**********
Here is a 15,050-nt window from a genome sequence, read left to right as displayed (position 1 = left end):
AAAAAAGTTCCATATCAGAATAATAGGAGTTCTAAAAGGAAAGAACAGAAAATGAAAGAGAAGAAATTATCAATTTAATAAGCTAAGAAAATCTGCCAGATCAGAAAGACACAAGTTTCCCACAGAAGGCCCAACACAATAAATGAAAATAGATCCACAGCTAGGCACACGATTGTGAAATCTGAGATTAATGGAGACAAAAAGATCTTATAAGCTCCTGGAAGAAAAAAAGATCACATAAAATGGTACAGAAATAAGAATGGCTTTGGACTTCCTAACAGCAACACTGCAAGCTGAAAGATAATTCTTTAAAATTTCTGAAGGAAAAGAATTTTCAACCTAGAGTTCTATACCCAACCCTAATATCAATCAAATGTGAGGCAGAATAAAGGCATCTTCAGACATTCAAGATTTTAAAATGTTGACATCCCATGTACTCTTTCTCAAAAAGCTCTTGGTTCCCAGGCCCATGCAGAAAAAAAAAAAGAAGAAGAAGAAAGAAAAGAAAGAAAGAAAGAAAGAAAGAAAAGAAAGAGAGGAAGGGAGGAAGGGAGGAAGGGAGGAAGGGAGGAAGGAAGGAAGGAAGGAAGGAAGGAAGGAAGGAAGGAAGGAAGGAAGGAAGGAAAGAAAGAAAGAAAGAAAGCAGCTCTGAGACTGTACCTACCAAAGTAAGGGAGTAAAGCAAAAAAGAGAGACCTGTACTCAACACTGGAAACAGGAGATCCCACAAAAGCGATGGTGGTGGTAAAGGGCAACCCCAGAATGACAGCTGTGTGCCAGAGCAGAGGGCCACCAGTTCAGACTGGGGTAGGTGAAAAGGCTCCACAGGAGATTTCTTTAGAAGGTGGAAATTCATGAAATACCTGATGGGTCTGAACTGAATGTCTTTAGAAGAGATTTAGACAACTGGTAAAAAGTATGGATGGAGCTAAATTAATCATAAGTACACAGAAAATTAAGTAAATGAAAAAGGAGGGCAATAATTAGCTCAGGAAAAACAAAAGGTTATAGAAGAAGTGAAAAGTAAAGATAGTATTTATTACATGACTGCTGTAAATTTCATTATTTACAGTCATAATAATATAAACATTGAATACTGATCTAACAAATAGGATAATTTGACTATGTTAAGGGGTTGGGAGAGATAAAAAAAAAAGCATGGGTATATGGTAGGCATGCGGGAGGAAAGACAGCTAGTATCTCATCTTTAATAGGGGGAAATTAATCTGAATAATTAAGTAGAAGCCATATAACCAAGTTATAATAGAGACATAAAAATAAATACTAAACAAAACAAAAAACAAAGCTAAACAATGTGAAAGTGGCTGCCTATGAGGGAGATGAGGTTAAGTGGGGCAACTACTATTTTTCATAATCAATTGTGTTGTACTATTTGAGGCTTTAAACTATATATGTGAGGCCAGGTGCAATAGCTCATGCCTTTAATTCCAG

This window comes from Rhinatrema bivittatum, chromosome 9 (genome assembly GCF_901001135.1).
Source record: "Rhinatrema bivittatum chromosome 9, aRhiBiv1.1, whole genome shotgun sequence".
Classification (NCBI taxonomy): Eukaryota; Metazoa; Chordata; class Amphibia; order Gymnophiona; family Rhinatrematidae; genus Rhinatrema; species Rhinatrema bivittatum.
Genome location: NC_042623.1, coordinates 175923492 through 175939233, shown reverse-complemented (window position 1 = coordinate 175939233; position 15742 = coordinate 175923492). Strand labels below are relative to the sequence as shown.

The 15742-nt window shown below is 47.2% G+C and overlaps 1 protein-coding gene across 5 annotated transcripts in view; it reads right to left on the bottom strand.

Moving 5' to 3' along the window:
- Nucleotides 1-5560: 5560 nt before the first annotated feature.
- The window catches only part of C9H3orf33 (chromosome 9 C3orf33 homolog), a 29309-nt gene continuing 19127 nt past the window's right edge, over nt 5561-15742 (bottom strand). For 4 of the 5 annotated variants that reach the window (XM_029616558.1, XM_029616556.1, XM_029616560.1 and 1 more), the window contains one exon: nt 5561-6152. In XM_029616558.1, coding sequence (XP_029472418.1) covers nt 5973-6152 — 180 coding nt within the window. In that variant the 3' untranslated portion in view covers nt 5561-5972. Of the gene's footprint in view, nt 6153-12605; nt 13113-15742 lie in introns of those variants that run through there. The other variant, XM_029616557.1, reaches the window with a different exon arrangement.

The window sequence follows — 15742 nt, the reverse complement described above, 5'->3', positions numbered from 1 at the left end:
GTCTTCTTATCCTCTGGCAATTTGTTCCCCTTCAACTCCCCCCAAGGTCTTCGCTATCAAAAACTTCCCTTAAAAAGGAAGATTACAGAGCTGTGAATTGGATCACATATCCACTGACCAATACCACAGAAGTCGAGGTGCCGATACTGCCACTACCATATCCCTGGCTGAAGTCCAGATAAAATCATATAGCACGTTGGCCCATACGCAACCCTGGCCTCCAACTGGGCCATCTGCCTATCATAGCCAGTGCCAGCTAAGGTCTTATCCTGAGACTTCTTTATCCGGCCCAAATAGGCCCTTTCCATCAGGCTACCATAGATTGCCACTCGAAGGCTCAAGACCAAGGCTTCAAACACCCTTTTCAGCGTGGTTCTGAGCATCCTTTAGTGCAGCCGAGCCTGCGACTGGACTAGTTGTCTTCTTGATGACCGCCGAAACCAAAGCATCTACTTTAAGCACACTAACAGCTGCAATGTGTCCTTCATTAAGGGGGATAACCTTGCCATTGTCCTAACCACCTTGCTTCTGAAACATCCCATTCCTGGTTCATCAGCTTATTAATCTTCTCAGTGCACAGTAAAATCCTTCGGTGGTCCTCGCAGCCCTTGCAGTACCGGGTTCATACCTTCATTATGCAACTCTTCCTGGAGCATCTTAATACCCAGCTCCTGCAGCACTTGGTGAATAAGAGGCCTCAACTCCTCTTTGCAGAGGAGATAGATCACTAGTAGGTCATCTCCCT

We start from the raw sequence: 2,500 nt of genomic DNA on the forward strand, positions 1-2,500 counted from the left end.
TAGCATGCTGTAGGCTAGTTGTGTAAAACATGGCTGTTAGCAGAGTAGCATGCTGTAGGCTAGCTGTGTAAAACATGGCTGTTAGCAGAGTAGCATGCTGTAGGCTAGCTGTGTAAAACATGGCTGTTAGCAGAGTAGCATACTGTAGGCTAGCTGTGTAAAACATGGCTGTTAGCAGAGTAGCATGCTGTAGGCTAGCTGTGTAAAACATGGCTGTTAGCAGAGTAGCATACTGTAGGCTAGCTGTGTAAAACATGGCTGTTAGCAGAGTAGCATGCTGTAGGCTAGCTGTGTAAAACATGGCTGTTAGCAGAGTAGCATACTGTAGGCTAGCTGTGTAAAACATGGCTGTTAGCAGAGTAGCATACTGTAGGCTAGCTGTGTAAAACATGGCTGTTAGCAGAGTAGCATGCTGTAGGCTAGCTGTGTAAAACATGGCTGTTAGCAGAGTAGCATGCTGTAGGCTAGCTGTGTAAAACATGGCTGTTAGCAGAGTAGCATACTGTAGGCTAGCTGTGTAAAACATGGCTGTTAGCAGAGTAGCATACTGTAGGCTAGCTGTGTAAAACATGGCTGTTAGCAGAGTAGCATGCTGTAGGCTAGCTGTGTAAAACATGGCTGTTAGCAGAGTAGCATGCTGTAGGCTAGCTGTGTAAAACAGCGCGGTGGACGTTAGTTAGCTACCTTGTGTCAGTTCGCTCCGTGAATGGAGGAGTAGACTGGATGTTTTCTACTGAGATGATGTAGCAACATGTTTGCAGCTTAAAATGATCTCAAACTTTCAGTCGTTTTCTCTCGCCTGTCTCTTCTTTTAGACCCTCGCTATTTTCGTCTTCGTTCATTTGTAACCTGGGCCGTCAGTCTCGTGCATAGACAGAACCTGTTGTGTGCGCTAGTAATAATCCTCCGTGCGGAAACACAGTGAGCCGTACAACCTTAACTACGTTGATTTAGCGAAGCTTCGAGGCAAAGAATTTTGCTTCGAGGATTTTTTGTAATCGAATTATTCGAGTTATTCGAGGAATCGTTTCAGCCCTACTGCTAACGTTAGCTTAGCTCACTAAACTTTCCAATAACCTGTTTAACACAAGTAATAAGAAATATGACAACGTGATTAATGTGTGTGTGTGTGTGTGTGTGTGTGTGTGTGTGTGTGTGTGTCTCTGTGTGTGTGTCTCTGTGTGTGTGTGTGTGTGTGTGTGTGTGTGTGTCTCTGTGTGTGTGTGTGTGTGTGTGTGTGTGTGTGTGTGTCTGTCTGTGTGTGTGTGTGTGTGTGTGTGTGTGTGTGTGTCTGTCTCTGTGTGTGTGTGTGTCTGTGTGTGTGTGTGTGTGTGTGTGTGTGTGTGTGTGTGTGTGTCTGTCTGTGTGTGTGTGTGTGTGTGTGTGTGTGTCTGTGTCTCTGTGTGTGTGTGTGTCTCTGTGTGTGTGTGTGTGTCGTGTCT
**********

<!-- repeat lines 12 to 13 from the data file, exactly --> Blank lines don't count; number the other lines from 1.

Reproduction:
GTCTTCTTATCCTCTGGCAATTTGTTCCCCTTCAACTCCCCCCAAGGTCTTCGCTATCAAAAACTTCCCTTAAAAAGGAAGATTACAGAGCTGTGAATTGGATCACATATCCACTGACCAATACCACAGAAGTCGAGGTGCCGATACTGCCACTACCATATCCCTGGCTGAAGTCCAGATAAAATCATATAGCACGTTGGCCCATACGCAACCCTGGCCTCCAACTGGGCCATCTGCCTATCATAGCCAGTGCCAGCTAAGGTCTTATCCTGAGACTTCTTTATCCGGCCCAAATAGGCCCTTTCCATCAGGCTACCATAGATTGCCACTCGAAGGCTCAAGACCAAGGCTTCAAACACCCTTTTCAGCGTGGTTCTGAGCATCCTTTAGTGCAGCCGAGCCTGCGACTGGACTAGTTGTCTTCTTGATGACCGCCGAAACCAAAGCATCTACTTTAAGCACACTAACAGCTGCAATGTGTCCTTCATTAAGGGGGATAACCTTGCCATTGTCCTAACCACCTTGCTTCTGAAACATCCCATTCCTGGTTCATCAGCTTATTAATCTTCTCAGTGCACAGTAAAATCCTTCGGTGGTCCTCGCAGCCCTTGCAGTACCGGGTTCATACCTTCATTATGCAACTCTTCCTGGAGCATCTTAATACCCAGCTCCTGCAGCACTTGGTGAATAAGAGGCCTCAACTCCTCTTTGCAGAGGAGATAGATCACTAGTAGGTCATCTCCCT

We start from the raw sequence: 2,500 nt of genomic DNA on the forward strand, positions 1-2,500 counted from the left end.